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The great wheatgrass bake-off.

The Great Wheatgrass Bake-Off

Taste testers have discovered a secret that cows have known for a long time - wheatgrass tastes good.

Food panelists liked the appearance, texture, and flavor of cookies and muffins baked with intermediate wheatgrass flour. They also enjoyed bread made from wheatgrass flour that was blended with conventional wheat flours.

ARS chemist Robert Becker at Albany, California, says the tests are an early indication of how well products made from this relative of bread wheat might fare with choosy consumers in marketplaces of the future.

The grain gets its name from its height - intermediate between two other kinds of wheatgrass.

Intermediate wheatgrass is currently grown for hay, or planted on pastures and ranges grazed by cattle, sheep, or horses. Seed prices range from about fifty cents to $1.25 a pound, depending on demand.

Wildlife also like wheatgrass - rabbits and deer eat the tender green shoots of young plants.

For the Albany experiments, more than 50 taste testers sampled baked goods prepared by food technologist Den-Shun Huang (now at the California Wheat Commission Laboratory in Woodland). He used 15 percent intermediate wheatgrass flour, 80 percent whole wheat flour, and 5 percent wheat gluten to bake breads that resemble whole grain loaves. Wheatgrass gave the breads a distinctive, nutlike taste.

Huang relied on wheatgrass flour for flavorful muffins, and wheatgrass plus oatmeal for soft chocolate chip/oatmeal cookies. He used 50 percent wheatgrass flour to make banana bread, which had a mildly banana-nut flavor and was moist but not soggy.

Becker, along with Peggy A. Wagoner of the Rodale Institute Research Center, Kutztown, Pennsylvania, and former ARS technician Grace D. Hanners orchestrated the study and related experiments that probed the grain's nutritional value. Those tests showed that wheatgrass kernels have 20 percent protein - about 1-1/2 times more than conventional wheats.

For growers, wheatgrass' lifespan gives it an unbeatable advantage over commercial wheats. Wheatgrass is a perennial, meaning that the original field can produce a new grain crop each year for at least 3 and sometimes 10 or more years without replanting. Commercial wheats, in contrast, are annuals. Like oats and rye, they live only 1 year and so require yearly seeding and tilling.

For marginal sites - such as hilly, erosion-prone land that can't withstand the wear and tear of annual crop production - wheatgrass might be a promising future option as an alternative grain crop.

As a perennial, it would provide year-round cover that protects soils from the erosion of wind and rain. In addition, plant regrowth after grain harvest could supply pasture for grazing animals.

Growers who opt to plant perennials on difficult sites might expect savings in fertilizers, herbicides, pesticides, and fuel, too. Maintaining a stand of perennials requires less of those materials than are needed to raise consecutive stands of annual grains.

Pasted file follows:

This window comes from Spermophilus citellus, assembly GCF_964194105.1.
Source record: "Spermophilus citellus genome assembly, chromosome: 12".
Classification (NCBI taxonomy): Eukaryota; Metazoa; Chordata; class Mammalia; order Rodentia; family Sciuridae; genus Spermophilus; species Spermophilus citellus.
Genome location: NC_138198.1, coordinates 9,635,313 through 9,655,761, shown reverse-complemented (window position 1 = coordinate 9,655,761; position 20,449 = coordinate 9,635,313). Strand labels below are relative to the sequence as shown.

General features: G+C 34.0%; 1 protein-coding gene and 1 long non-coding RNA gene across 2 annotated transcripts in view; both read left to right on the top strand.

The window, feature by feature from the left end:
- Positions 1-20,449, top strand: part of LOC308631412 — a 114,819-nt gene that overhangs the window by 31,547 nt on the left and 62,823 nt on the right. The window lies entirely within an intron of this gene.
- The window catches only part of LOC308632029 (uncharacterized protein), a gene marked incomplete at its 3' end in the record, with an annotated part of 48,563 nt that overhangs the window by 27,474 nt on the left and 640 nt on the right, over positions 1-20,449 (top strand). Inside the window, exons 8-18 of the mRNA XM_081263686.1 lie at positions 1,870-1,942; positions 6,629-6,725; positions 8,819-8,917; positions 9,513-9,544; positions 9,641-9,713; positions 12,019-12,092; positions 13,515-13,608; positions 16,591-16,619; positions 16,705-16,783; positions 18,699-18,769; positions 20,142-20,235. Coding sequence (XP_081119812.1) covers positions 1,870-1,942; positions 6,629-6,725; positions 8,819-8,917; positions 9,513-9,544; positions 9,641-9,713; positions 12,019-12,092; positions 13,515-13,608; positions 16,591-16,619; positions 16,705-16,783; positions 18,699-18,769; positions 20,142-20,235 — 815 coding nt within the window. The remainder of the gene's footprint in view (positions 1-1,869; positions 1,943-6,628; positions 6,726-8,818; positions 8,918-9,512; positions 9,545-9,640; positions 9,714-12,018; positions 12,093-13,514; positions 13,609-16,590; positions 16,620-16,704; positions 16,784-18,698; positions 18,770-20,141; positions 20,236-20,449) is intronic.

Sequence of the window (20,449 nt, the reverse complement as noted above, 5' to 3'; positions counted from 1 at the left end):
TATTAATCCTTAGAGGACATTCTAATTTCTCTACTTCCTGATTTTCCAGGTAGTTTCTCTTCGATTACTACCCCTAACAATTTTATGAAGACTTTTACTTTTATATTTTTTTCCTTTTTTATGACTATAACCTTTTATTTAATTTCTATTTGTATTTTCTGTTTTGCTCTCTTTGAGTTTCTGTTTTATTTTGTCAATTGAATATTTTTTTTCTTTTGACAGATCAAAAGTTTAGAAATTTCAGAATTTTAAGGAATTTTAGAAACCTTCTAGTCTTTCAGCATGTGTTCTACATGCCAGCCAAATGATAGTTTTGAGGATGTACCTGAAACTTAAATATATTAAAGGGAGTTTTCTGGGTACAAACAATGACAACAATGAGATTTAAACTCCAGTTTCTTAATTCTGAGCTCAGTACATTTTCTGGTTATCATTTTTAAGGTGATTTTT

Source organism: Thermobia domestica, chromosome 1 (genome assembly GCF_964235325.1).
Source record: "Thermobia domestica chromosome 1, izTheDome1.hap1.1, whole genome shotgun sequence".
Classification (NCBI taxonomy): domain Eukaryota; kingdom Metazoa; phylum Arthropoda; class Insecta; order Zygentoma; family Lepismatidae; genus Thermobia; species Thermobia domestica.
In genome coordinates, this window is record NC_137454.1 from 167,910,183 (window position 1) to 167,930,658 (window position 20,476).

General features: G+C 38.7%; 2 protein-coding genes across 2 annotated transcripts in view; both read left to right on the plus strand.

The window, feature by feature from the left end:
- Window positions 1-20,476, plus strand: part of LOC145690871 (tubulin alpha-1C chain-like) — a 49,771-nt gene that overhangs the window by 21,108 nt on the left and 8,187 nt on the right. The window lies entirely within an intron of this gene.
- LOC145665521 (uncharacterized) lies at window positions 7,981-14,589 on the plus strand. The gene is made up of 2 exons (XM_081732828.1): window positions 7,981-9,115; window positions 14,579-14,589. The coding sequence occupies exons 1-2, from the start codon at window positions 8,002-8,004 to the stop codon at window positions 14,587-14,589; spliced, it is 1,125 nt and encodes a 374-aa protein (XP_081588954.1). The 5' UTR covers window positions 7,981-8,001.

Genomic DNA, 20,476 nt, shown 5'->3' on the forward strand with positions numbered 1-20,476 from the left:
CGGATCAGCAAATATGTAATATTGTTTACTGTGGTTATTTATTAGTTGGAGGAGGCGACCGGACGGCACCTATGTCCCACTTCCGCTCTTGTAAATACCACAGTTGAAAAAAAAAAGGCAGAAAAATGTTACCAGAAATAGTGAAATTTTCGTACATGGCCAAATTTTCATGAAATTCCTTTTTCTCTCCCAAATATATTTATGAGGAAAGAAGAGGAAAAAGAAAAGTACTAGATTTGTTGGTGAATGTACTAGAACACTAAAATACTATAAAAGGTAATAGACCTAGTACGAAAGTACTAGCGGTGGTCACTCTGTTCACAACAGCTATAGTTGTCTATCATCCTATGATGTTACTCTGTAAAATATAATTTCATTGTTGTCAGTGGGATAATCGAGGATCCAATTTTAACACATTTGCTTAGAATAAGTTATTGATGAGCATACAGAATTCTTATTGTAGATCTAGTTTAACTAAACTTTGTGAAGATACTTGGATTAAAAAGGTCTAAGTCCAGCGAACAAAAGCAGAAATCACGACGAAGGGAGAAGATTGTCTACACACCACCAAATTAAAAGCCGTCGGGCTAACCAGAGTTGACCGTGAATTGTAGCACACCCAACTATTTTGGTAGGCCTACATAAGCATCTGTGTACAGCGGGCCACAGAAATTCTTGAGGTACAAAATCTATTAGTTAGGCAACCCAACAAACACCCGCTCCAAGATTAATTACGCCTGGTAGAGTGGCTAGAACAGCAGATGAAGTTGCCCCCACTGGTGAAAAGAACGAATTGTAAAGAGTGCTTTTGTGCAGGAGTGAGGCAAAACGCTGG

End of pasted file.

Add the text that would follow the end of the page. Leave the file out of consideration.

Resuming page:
Wheatgrass is unlikely to compete directly with today's commercial wheats, however. That's because wheat is the only grain that can be made into a dough that rises and provides light, fluffy baked goods.

There are other reasons why Becker and colleagues don't expect amber waves of wheatgrass for flour to spring up overnight. For one thing, yields must be boosted. Today's top-yielding wheatgrasses produce only about 500 pounds of grain per acre, as opposed to about 2,000 pounds from an acre of commercial wheat.

That's because wheatgrasses have been bred for forage, not for grain, explains ARS geneticist John D. Berdahl. Grain varieties produce seedheads loaded with fat kernels. A prized forage grass, in contrast, yields lots of stems and leaves. Boosting grain yield of wheatgrass might take at least 10 years, Berdahl estimates.

"Higher yields should improve the chances that wheatgrass might someday be a grain crop growers could raise economically," says Becker. "Right now, however, the economics are still borderline."

Besides higher yields, they also need advice - based on solid experience - about how to grow a hardy, productive crop. Peggy Wagoner and her co-workers are tackling that problem in test plots at the Rodale Institute.

They're monitoring hundreds of experimental wheatgrasses, including many from Berdahl at Mandan and others from the ARS Plant Introduction Station at Pullman, Washington.

Markets, and practical pointers for those who buy wheatgrass grain, mill wheatgrass flour, or bake with it, must also be developed. All that can happen, Becker says, if there's enough interest in building a new future for this crop.

PHOTO : Baked goods made from all-wheatgrass flour and from various blends with wheat flour.

PHOTO : Wheatgrass seeds, smaller and lighter than those of commercial wheats, can be ground into flour or cooked whole, like rice. (K-4082-5)

PHOTO : Harvesting wheatgrass from experimental plots at the Rodale Institute Research Center in Pennsylvania.
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Title Annotation:used in bread, cookies and muffins
Author:Wood, Marcia
Publication:Agricultural Research
Date:Jul 1, 1991
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